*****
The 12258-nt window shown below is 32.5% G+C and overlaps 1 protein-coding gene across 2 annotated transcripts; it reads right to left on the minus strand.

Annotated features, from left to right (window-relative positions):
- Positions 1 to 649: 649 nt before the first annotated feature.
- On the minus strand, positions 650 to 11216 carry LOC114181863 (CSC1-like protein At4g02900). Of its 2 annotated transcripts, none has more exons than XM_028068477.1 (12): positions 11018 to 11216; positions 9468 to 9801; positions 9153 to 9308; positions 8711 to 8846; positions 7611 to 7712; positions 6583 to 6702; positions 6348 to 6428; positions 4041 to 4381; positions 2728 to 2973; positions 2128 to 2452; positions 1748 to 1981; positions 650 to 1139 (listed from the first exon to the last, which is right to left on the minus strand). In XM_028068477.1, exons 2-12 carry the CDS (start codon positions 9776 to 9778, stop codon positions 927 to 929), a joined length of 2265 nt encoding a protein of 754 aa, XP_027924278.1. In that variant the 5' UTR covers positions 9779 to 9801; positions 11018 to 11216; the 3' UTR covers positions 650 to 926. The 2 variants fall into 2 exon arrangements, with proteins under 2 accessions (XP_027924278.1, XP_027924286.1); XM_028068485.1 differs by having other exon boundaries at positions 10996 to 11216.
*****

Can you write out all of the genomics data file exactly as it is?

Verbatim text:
The 12258-nt window shown below is 32.5% G+C and overlaps 1 protein-coding gene across 2 annotated transcripts; it reads right to left on the minus strand.

Annotated features, from left to right (window-relative positions):
- Positions 1 to 649: 649 nt before the first annotated feature.
- On the minus strand, positions 650 to 11216 carry LOC114181863 (CSC1-like protein At4g02900). Of its 2 annotated transcripts, none has more exons than XM_028068477.1 (12): positions 11018 to 11216; positions 9468 to 9801; positions 9153 to 9308; positions 8711 to 8846; positions 7611 to 7712; positions 6583 to 6702; positions 6348 to 6428; positions 4041 to 4381; positions 2728 to 2973; positions 2128 to 2452; positions 1748 to 1981; positions 650 to 1139 (listed from the first exon to the last, which is right to left on the minus strand). In XM_028068477.1, exons 2-12 carry the CDS (start codon positions 9776 to 9778, stop codon positions 927 to 929), a joined length of 2265 nt encoding a protein of 754 aa, XP_027924278.1. In that variant the 5' UTR covers positions 9779 to 9801; positions 11018 to 11216; the 3' UTR covers positions 650 to 926. The 2 variants fall into 2 exon arrangements, with proteins under 2 accessions (XP_027924278.1, XP_027924286.1); XM_028068485.1 differs by having other exon boundaries at positions 10996 to 11216.